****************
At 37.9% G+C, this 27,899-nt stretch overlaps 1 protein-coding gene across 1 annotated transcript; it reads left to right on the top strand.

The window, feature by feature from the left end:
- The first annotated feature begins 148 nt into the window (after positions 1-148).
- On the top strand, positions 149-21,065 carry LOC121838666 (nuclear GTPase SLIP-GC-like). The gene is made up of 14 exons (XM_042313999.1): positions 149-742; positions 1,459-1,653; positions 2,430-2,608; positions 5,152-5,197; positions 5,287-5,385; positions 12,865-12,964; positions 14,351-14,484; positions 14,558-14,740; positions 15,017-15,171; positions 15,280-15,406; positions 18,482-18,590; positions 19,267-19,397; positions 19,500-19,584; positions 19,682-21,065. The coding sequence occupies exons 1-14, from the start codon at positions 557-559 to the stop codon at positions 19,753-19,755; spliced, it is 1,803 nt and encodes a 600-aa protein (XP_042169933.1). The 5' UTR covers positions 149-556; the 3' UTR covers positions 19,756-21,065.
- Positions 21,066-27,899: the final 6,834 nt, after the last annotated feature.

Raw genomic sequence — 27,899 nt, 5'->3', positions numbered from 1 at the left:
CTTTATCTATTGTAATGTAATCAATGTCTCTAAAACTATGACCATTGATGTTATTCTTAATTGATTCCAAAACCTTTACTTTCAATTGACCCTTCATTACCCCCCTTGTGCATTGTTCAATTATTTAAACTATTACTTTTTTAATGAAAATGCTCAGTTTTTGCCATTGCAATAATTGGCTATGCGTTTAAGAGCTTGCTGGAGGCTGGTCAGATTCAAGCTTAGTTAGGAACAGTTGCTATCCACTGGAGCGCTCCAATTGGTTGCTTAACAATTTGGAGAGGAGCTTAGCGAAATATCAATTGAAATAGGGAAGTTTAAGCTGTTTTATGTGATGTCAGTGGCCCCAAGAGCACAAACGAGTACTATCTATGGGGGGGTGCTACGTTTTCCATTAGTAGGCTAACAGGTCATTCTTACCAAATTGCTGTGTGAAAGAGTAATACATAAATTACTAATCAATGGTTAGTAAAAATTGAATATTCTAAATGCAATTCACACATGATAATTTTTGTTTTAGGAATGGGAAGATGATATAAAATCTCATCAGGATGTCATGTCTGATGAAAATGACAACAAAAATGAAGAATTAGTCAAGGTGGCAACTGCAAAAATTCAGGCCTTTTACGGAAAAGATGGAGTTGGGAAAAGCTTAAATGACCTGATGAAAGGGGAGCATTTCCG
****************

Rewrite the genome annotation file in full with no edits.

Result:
At 37.9% G+C, this 27,899-nt stretch overlaps 1 protein-coding gene across 1 annotated transcript; it reads left to right on the top strand.

The window, feature by feature from the left end:
- The first annotated feature begins 148 nt into the window (after positions 1-148).
- On the top strand, positions 149-21,065 carry LOC121838666 (nuclear GTPase SLIP-GC-like). The gene is made up of 14 exons (XM_042313999.1): positions 149-742; positions 1,459-1,653; positions 2,430-2,608; positions 5,152-5,197; positions 5,287-5,385; positions 12,865-12,964; positions 14,351-14,484; positions 14,558-14,740; positions 15,017-15,171; positions 15,280-15,406; positions 18,482-18,590; positions 19,267-19,397; positions 19,500-19,584; positions 19,682-21,065. The coding sequence occupies exons 1-14, from the start codon at positions 557-559 to the stop codon at positions 19,753-19,755; spliced, it is 1,803 nt and encodes a 600-aa protein (XP_042169933.1). The 5' UTR covers positions 149-556; the 3' UTR covers positions 19,756-21,065.
- Positions 21,066-27,899: the final 6,834 nt, after the last annotated feature.

Raw genomic sequence — 27,899 nt, 5'->3', positions numbered from 1 at the left:
CTTTATCTATTGTAATGTAATCAATGTCTCTAAAACTATGACCATTGATGTTATTCTTAATTGATTCCAAAACCTTTACTTTCAATTGACCCTTCATTACCCCCCTTGTGCATTGTTCAATTATTTAAACTATTACTTTTTTAATGAAAATGCTCAGTTTTTGCCATTGCAATAATTGGCTATGCGTTTAAGAGCTTGCTGGAGGCTGGTCAGATTCAAGCTTAGTTAGGAACAGTTGCTATCCACTGGAGCGCTCCAATTGGTTGCTTAACAATTTGGAGAGGAGCTTAGCGAAATATCAATTGAAATAGGGAAGTTTAAGCTGTTTTATGTGATGTCAGTGGCCCCAAGAGCACAAACGAGTACTATCTATGGGGGGGTGCTACGTTTTCCATTAGTAGGCTAACAGGTCATTCTTACCAAATTGCTGTGTGAAAGAGTAATACATAAATTACTAATCAATGGTTAGTAAAAATTGAATATTCTAAATGCAATTCACACATGATAATTTTTGTTTTAGGAATGGGAAGATGATATAAAATCTCATCAGGATGTCATGTCTGATGAAAATGACAACAAAAATGAAGAATTAGTCAAGGTGGCAACTGCAAAAATTCAGGCCTTTTACGGAAAAGATGGAGTTGGGAAAAGCTTAAATGACCTGATGAAAGGGGAGCATTTCCG